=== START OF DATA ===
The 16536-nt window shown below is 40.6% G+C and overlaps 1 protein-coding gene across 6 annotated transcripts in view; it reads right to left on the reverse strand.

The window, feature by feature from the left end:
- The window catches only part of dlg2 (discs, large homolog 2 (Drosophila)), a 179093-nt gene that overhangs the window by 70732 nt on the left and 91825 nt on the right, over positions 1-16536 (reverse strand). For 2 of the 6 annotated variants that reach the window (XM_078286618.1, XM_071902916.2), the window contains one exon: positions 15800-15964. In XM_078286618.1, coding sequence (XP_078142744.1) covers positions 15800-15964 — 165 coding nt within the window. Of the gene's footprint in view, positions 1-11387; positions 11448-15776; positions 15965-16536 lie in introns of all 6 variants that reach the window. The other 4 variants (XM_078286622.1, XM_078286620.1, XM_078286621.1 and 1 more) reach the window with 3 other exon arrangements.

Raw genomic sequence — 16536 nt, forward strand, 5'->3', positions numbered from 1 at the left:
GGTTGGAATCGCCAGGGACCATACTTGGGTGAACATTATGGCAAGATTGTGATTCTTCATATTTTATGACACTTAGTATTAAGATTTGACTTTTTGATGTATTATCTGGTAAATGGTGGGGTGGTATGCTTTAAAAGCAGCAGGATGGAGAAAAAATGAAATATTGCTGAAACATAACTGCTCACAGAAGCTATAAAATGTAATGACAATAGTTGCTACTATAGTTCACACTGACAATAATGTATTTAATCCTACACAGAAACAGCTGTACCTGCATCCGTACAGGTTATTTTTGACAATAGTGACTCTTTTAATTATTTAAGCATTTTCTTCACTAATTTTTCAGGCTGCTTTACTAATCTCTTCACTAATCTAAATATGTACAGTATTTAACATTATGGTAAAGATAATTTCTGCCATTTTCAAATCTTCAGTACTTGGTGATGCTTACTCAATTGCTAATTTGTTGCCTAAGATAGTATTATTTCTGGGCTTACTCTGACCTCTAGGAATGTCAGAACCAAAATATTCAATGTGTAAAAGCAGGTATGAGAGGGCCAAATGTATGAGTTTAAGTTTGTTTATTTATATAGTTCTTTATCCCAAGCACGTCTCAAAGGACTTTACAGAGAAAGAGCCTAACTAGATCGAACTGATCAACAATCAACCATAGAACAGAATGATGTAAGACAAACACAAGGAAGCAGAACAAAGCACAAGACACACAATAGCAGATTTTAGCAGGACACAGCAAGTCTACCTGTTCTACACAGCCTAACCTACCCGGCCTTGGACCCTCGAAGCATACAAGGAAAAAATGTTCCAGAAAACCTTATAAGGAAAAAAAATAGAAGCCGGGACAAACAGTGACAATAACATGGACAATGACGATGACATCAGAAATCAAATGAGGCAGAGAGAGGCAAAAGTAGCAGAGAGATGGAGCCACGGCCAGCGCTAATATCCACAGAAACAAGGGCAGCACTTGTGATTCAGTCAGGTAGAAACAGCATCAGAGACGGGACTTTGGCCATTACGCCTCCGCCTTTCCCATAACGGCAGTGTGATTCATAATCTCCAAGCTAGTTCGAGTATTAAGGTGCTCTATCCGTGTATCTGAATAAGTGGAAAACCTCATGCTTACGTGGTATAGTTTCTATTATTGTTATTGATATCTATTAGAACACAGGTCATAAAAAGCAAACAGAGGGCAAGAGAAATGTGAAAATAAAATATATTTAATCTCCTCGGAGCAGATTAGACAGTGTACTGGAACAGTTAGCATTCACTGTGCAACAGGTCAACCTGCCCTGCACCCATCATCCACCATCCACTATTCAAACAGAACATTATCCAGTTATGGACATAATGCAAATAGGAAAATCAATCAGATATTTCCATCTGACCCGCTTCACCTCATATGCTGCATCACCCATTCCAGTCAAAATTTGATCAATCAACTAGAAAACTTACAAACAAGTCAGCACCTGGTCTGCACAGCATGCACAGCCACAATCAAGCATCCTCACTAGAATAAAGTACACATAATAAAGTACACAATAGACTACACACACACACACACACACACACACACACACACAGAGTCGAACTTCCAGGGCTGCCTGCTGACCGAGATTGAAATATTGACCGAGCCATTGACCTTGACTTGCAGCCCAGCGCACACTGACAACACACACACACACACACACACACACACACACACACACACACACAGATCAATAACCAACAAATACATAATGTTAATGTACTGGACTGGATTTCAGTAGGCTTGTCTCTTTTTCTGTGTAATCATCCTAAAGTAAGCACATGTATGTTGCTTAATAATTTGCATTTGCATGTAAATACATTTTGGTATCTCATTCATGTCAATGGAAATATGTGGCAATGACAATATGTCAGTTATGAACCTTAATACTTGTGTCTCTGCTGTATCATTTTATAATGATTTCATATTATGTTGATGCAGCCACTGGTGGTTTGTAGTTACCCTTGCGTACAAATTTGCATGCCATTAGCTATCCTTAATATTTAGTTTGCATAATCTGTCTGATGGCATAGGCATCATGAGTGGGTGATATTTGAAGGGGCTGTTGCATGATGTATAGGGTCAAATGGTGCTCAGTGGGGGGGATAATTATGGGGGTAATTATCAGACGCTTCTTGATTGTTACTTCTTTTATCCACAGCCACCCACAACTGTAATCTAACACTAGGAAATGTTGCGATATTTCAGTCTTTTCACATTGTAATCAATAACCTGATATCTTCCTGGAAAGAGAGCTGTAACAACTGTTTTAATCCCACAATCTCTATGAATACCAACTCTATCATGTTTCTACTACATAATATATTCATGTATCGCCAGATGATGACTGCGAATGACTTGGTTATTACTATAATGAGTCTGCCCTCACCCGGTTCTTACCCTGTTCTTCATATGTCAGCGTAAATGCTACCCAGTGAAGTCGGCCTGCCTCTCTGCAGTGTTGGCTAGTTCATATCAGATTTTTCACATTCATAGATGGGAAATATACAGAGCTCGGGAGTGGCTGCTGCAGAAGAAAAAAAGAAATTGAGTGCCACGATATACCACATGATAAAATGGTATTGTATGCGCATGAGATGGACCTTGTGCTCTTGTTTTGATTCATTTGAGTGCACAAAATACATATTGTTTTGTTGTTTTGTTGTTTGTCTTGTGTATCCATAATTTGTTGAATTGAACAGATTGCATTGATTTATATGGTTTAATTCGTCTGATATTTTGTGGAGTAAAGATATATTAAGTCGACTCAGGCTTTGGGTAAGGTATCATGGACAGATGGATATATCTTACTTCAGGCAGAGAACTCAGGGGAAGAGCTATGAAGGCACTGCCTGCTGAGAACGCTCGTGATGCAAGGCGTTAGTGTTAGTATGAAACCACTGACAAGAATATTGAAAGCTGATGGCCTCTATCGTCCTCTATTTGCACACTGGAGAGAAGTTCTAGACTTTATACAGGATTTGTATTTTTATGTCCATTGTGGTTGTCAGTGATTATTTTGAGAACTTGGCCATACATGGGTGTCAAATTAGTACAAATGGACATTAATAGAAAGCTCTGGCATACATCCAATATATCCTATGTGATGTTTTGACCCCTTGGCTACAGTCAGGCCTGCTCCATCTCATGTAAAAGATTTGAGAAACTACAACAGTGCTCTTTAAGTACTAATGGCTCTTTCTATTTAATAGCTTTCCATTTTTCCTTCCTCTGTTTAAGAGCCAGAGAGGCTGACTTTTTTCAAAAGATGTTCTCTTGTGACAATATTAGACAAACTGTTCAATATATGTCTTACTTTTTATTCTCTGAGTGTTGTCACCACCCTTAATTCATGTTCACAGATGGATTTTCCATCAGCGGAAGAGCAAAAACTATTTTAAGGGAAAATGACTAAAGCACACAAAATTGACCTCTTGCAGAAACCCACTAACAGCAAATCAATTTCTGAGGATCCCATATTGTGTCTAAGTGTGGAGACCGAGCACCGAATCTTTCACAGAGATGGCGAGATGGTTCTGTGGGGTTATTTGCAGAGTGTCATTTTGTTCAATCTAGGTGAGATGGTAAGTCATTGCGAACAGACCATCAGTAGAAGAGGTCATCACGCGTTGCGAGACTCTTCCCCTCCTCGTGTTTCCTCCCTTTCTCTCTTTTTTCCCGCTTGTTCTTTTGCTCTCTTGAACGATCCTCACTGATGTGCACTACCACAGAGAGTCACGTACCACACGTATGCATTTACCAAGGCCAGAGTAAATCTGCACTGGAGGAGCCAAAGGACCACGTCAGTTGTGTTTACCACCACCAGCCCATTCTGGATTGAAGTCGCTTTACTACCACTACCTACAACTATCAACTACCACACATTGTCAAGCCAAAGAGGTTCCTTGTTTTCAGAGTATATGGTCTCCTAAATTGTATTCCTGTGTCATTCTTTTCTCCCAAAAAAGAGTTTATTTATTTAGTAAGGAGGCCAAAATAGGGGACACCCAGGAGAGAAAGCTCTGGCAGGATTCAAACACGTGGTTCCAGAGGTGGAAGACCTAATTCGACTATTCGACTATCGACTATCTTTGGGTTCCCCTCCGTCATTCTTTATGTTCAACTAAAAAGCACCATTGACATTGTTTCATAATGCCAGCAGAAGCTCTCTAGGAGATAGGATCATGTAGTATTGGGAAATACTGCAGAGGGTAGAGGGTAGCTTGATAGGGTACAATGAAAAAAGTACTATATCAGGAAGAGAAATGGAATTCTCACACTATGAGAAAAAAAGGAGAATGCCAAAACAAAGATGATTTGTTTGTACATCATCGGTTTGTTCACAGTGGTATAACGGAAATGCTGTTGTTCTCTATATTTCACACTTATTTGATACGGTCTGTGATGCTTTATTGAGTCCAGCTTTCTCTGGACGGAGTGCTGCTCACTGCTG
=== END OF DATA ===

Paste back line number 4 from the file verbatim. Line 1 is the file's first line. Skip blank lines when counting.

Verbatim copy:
Raw genomic sequence — 16536 nt, forward strand, 5'->3', positions numbered from 1 at the left: